Why I Hate Mad Men  

Like most, I understood my birth to be
the occasion of my mother’s pain,
the anniversary an opportunity for her
to bake cake, light candles, melt
wax. Five decades later, she tells me
the story casually, detached, as if there were nothing
unusual about it, the way you might
light a cigarette, drink a few martinis, some cock-
tails. I know the preamble by heart: she was
a nurse, my father a doctor. They collided
on the ward and he left her—
on her knees, a waitress
picking up a tray. And if she’d had time
to read the scattered clamps, the sutures
and the specula–like tea leaves,
she might have walked away—
the way she taught me to perfection—tactless,
voice in tact. But she was listening
to the voices in her head—Bizet’s,
and her mother’s, that plain plaid brogue
that shook like her Scotch hand, a divining
rod bent on excising delusions of grandeur
with surgical precision. Before my father’s
sperm ever adjusted his rigging, hoisted his jib,
and set sail, debonair as David Niven,
drink in hand, toward my mother’s alluring
ovum, she worked nights, emptied
bedpans, gave enemas, dressed wounds.
But in the day, she could break glass
with her voice, a mezzo-soprano, complete
with a scholarship to the conservatory.
In her favorite photo, she wears red
lipstick, a dead-ringer for a dead
opera star–Maria Callas in a racy red
bathing suit,  beside the red convertible
she called “Gypsy.”

When we were small,
she was like a bright flash of red
feathers, a bird that fluttered
about the kitchen banging pots and pans,
singing–the “Toreador’s Song,” while she boiled
water, let us shake in the packet of
powdered cheese. It was “Habanera”
over the dishes—occasionally she broke one
when the maestro worked late and she’d had a few.

But before all that, for years she worked
on the ward. She knew what she could expect
when it came time to deliver. She knew,
after all, all there was to know
about preeclampsia, toxemia, episiotomies,
things that lapsed and fell, about doctors,
their gloved hands in up to their elbows,
about incisions, the different ways
a pregnant body could be rendered unto Caesar.

Me, I was already overweight—an unusual
specimen– a sluggish watermelon taking
my own sweet time.  Together, we were
mismatched—my head and her pelvis—
in some medically novel way.
Details elude her, documented perhaps
in one of my father’s textbooks,
black bar across her eyes a courtesy,
designed to preserve her
anonymity. Decades later, we talk
on the phone.  I see her sitting there, glass

in hand, beside that carved, that gilt
frame that holds his painted portrait,
drop cloths on the furniture, dogs at her
feet, holding their decades-long Irish wake. As always,
she wants me to tell her story,
but she never likes it when I do.

It’s my story too–like her
I was born to the theater.
There they are now, wheeling her in:
the main attraction, dressed and shaved
for the occasion. Questions of consent are
muddied— if she gave it, if he did, or if it was
necessary. Mostly, anyway, it was medical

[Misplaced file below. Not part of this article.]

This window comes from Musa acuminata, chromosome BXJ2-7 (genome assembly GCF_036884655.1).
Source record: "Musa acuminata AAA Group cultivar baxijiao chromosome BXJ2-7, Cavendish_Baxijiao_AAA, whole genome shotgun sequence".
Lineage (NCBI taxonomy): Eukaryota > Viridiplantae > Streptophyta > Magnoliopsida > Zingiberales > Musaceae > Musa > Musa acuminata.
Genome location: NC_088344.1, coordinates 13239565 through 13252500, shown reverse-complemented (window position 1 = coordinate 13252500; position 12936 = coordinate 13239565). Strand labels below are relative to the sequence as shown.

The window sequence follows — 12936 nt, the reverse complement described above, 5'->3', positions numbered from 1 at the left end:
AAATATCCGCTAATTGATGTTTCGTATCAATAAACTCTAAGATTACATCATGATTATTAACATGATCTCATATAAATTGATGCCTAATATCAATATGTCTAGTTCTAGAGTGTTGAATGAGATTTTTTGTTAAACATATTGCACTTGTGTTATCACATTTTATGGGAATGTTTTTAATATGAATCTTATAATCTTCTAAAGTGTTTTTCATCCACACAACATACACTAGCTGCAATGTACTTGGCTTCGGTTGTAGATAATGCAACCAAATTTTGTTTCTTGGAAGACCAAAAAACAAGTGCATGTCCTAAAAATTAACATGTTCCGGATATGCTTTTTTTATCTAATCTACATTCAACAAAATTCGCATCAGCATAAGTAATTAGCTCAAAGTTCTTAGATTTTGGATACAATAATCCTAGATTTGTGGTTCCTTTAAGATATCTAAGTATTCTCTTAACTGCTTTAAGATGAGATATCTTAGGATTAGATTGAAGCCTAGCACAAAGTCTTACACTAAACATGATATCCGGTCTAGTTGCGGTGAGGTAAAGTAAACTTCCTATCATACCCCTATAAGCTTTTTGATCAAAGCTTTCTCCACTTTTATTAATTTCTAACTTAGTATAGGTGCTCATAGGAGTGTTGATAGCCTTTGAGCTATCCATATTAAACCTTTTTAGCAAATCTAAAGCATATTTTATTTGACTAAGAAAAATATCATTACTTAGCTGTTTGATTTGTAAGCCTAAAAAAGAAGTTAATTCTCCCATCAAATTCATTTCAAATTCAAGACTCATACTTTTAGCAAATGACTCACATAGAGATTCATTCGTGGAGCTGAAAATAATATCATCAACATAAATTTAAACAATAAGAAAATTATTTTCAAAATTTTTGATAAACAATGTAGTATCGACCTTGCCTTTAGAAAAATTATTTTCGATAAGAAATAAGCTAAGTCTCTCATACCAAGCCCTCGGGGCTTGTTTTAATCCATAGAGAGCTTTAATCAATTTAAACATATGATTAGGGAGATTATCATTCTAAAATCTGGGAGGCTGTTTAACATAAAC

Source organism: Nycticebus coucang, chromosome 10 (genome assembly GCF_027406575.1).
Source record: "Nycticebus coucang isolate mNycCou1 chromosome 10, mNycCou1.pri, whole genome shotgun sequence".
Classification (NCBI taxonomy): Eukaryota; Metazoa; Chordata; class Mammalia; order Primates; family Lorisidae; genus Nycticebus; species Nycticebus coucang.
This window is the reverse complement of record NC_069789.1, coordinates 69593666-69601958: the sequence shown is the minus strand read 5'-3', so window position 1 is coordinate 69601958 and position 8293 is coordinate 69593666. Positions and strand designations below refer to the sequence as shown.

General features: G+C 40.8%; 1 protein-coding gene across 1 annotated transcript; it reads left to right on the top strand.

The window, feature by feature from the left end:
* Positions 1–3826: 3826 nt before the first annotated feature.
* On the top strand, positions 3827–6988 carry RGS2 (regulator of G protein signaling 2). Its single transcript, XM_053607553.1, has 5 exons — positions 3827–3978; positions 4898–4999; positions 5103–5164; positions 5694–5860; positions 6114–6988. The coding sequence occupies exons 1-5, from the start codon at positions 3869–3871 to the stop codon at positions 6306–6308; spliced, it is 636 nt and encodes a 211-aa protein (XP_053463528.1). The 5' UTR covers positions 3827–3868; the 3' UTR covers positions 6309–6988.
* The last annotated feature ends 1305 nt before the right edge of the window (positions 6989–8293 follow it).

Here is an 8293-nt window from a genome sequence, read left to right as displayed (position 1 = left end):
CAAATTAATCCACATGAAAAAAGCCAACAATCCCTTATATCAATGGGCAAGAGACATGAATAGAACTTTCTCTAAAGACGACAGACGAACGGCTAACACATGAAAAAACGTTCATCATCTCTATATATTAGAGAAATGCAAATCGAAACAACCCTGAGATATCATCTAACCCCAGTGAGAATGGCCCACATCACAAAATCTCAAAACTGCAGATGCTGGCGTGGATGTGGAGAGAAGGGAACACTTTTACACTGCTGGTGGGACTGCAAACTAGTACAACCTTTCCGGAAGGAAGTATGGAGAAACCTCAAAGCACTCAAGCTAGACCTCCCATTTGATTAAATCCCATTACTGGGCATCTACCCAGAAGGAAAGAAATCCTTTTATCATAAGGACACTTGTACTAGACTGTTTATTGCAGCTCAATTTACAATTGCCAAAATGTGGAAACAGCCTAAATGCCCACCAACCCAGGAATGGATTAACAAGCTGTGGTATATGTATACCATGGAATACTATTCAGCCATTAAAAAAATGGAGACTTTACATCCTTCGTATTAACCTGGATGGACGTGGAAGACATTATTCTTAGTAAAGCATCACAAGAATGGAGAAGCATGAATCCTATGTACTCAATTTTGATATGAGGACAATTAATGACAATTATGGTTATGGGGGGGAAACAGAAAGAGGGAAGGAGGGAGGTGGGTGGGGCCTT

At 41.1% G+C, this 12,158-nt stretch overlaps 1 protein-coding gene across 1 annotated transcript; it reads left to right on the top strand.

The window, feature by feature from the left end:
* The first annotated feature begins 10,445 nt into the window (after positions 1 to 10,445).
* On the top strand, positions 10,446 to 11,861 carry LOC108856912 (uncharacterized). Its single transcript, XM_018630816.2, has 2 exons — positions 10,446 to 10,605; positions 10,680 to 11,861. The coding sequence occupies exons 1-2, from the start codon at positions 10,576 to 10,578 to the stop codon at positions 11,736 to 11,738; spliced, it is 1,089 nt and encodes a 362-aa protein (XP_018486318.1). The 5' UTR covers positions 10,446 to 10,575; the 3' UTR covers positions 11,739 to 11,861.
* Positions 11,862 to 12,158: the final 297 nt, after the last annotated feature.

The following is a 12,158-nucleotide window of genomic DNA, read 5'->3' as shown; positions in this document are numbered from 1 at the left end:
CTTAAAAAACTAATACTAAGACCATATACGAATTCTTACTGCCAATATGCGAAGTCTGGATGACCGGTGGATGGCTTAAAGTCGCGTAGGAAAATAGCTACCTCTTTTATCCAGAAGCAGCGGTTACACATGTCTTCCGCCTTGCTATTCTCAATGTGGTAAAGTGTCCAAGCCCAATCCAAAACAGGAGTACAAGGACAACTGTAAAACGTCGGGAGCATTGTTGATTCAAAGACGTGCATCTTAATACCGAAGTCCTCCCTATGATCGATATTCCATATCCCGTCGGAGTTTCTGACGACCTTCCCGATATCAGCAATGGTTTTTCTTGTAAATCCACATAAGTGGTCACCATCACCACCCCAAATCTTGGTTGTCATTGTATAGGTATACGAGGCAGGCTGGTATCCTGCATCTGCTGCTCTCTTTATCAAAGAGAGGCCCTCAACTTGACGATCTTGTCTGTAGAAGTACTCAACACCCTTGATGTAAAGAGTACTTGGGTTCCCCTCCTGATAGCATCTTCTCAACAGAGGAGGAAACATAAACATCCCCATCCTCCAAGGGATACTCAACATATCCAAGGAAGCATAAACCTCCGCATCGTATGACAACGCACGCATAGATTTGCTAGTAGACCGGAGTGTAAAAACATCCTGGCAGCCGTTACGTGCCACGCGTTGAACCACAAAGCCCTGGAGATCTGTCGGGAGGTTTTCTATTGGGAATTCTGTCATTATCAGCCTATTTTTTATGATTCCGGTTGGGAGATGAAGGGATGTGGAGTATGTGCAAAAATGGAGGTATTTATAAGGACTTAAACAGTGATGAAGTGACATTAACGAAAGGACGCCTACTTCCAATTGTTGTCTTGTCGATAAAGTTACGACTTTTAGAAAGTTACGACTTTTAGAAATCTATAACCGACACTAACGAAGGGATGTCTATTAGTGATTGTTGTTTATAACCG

students—mostly not exactly his colleagues,
those men in their starched white
coats she handed scalpels and clamps,
then, later, canapés and dry martinis.
I imagine them there in the balcony,
high above us. I see them–hands gripping
their stethoscopes, pressing their faces up
against the glass, straining for a better view.
She screams, looks for my father
frantically—dead now for decades,
he is unavailable for comment or
correction. Bleeding, she pushes me out
into the world to be slapped and banded.
Afterwards, the doctors are cordial, she says.
At the party, they raise their high balls,
their boilermakers, their Bloody Marys, and
they toast her. They tell her I am fat
enough to walk home from the hospital.

Sometimes, I dream about it. Sometimes
in my dreams, the scene ends with blood
spraying, glass breaking, men falling,
with my mother looking radiant.
Last night, I dreamt the operating
room was an aquarium, and all night I thought
I smelled chlorine. In my dream, my mother is
in labor again–she cries out, but makes no sound.
She gasps for air, swallows water, and I swim
out of her, a blood red wake behind me.
And when I turn to look back at her,
I don’t know if I’m a dolphin or a shark.
When I open my mouth to speak to her,
my voice is loud and shrill, then it softens
into a series of high-pitched whistles and clicks,
a language neither one of us understands.
Then all at once, over-head, I see my father
looking down at us. Suddenly sympathetic,
he is Jacques Cousteau. He looks
concerned. He dons his scuba gear,
his oxygen tank and his mask
methodically. He is
lowering himself
into the tank,
as my mother

Desiree Hellegers affiliated faculty with the Collective for Social and Environmental Justice (CSEJ) at WSU Vancouver; director of The Thin Green Line is People History Project and a member/producer with the Old Mole Variety Hour on Portland’s KBOO Radio. Their serialized solo play “How I Learned to Breathe thru the Apocalypse” is airing on Portland’s Open Signal cable television. Their personal website isdesireehellegers.com.